Nawal (not his real name to protect his identity) crossing the border tarajal To work in Ceuta. 14 years ago Social Security contribution The Spaniard was only a few months away from turning 15 and getting his due. retirement allowance. His plans were cut short when the pandemic hit and the border froze in March 2020. “They forced us into unemployment for two years and they did not give us any help, neither from Spain nor Morocco, they let us down. need, homeless. Neither Social Security nor our bosses… nobody gave us anything,” explains this woman from Castillejos, Morocco.
More than two years of closure and diplomatic crisis between Rabat and Madrid, the borders of Ceuta and Melilla have been partially reopened. for now only Persons with EU passport anyone Schengen visa The road will be opened from midnight on May 31st. cross-border workers. The borders, which have been closed for two years, have turned the lives of thousands of people living in Morocco and working in Ceuta or Melilla upside down. First the closure hit them and they lost their jobs and now they don’t know when they will be able to cross over and work as before as they will reopen for them.
“Now new regulations are out, they say we need a regulation. consular visa you need to agree with your bosses to start work new papers to work, to send the documents to the consulate for later entry. And this, I’m sorry, but this is not possibleNawal said, “At least, he complains that they let us enter with our passports so that we can claim our rights. So we can see our bosses, if they hire us, we will continue to work, and if they don’t want us, at least we can claim our rights there. give us what they owe these two years and the years we contributed to Social Security,” this woman claims.
doubts and rumors
There are more doubts and rumors than certainties on the street and in coffee chats. Many cross-border workers currently do not have the necessary documents and permits to pass, because expired in 2020 with closure. According to Chakib Marouan, Ceuta border workers general secretary, Moroccan Workers’ UnionFor now, only about 140 people, or about 3,600 in total, are allowed to enter Ceuta this Tuesday.
“We ask the Spanish and Moroccan authorities to only allow workers who have a card before it closes to access Ceuta cross and give them a pass. a quarterly margin to be able to arrange the papers” explains the union representative. Now they can only obtain pass permits from workers whose employers have continued to pay Social Security for the past two years and who have submitted different documents in recent weeks to process and pass the visa. “The problem is that many employers have laid off their workers,” explains Marouan.
For workers who are no longer registered with Social Security, they must restart the process and go through the State Public Employment Agency (formerly INEM). This could lead to the rejection of hiring these people, “because INEM, if we already have cleaners or waiters here, why do you have to hire them from Morocco?” He will say. Some of these workers had contributed to Social Security for more than 20 years. There are even people who collect their pensions but have no way of withdrawing money from Spanish banks without accessing Ceuta.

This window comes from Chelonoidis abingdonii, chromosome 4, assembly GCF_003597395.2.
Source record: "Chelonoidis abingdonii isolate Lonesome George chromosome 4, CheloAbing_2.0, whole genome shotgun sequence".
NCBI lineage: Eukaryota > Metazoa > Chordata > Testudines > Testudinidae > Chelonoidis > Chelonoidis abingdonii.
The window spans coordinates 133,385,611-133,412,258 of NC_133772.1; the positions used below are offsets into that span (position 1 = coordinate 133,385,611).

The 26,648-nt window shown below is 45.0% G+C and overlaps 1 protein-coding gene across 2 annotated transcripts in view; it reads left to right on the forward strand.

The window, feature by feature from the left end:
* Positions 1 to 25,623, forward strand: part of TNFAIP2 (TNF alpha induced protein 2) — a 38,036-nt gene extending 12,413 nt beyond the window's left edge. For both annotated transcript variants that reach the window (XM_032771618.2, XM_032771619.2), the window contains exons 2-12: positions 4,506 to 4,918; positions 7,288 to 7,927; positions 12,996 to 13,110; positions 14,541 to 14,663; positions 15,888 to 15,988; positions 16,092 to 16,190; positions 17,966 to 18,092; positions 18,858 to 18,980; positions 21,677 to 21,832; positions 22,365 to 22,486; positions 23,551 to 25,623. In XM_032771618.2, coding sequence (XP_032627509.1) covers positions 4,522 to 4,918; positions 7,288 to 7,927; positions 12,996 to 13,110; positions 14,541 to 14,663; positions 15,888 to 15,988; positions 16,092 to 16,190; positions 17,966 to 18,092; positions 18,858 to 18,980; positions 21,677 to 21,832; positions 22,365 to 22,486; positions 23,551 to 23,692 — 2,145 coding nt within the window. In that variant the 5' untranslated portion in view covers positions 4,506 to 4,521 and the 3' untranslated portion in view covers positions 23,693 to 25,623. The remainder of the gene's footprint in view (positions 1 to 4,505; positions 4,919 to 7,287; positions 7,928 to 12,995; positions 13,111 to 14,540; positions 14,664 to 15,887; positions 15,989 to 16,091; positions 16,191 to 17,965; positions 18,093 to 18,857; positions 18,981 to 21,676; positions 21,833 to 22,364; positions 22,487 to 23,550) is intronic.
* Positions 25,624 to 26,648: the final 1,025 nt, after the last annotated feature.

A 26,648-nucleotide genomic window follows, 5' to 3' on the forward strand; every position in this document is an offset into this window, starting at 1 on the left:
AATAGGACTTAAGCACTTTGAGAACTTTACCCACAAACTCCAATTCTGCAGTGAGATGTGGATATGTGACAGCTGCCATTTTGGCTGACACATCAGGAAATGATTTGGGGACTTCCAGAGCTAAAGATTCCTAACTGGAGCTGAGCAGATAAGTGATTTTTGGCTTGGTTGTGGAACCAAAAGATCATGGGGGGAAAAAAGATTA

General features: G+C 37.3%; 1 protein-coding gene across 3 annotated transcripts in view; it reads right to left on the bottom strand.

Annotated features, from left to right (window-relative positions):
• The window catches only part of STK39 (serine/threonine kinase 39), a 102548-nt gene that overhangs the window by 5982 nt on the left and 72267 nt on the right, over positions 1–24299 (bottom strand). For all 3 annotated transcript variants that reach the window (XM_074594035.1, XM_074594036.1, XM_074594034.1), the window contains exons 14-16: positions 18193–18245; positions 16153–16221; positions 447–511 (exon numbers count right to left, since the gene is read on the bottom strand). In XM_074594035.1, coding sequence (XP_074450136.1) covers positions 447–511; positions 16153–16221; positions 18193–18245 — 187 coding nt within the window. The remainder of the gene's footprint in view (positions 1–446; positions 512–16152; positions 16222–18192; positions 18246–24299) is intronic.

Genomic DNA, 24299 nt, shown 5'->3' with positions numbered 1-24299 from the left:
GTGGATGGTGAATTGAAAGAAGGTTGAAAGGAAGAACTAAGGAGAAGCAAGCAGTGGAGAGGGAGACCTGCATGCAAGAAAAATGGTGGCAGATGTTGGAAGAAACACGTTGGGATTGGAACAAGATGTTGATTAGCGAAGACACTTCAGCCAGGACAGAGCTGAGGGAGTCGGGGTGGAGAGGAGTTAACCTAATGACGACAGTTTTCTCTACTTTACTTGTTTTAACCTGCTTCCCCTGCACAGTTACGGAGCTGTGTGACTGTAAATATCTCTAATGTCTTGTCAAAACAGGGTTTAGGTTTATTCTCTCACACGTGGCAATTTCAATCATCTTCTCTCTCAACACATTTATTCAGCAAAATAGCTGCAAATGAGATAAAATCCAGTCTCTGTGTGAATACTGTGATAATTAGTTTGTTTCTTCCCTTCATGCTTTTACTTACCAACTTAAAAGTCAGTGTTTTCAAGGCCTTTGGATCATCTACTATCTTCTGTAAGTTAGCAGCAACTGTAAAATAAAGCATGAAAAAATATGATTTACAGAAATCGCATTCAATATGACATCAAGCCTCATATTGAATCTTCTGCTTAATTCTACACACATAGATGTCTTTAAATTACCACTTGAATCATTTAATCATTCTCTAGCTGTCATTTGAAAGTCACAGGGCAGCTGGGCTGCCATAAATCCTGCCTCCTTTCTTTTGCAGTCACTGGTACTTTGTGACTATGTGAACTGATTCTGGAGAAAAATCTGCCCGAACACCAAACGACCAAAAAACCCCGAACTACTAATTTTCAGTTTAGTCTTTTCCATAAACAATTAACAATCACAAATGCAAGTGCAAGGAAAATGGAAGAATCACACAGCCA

“The rights that exist in Spain must be applied here as well (Ceuta). Here we work on our own, pay our taxes and contribute to Social Security. same rights and interests rather than the peninsula,” argues Nawal. This cross-border worker assures that there are no jobs in Castillejos. “It has always been tied to the border, to trading, to cross-border contracts… Now there is nothing, it is a blockade. And if there’s nothing to live for, what do we do? Are we leaving or are we dying? We have to find a solution so that we can live with our recognized rights and regulate our situation just like they did on the peninsula,” he adds.
Two years without seeing his family
Rachida Jraifi, spokesperson for the cross-border workers’ group stranded in Ceuta, is experiencing the opposite of her Moroccan colleagues, but the same uncertainty. With the arrival of the epidemic, he was locked in Ceuta. He lived in Morocco and worked in the autonomous city: “We thought the shutdown would take 15 days or a month, but it took two years and three months,” he says. He also explains that all this time he tried to return to Morocco, but that was not possible. For now, he’s still in Ceuta and doesn’t know if he’ll be crossing the road soon to get home.
Rachida explains that he now has a valid contract, but now that the border has been closed, his cross-border permit, which must be renewed every year, expires, making it easy for them to move from one side to the other. He explains that in order to obtain this permission, they requested different documents, which he could not process because he could not return to Morocco or go to the administration that supplied him with the documents. Also, he meets expired passport and “we can’t do anything without it”. He lives with the uncertainty of not knowing when he will be able to return to Ceuta if he decides to go to Morocco without renewing his cross-border card.
This woman is also their two years deprived of many rights During the closing in Ceuta. Despite your contribution, for many procedures Work permit. You cannot renew your document without this permission. health card. “When we went to the clinic, they told us that we do not have the right to family medicine with an expired card. Do you think they can tell me this by paying SGK?” ‘ Rachida asks angrily.